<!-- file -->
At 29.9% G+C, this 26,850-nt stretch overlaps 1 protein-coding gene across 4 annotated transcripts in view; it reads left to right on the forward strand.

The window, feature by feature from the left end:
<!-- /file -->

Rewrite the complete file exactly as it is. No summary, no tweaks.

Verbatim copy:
At 29.9% G+C, this 26,850-nt stretch overlaps 1 protein-coding gene across 4 annotated transcripts in view; it reads left to right on the forward strand.

The window, feature by feature from the left end: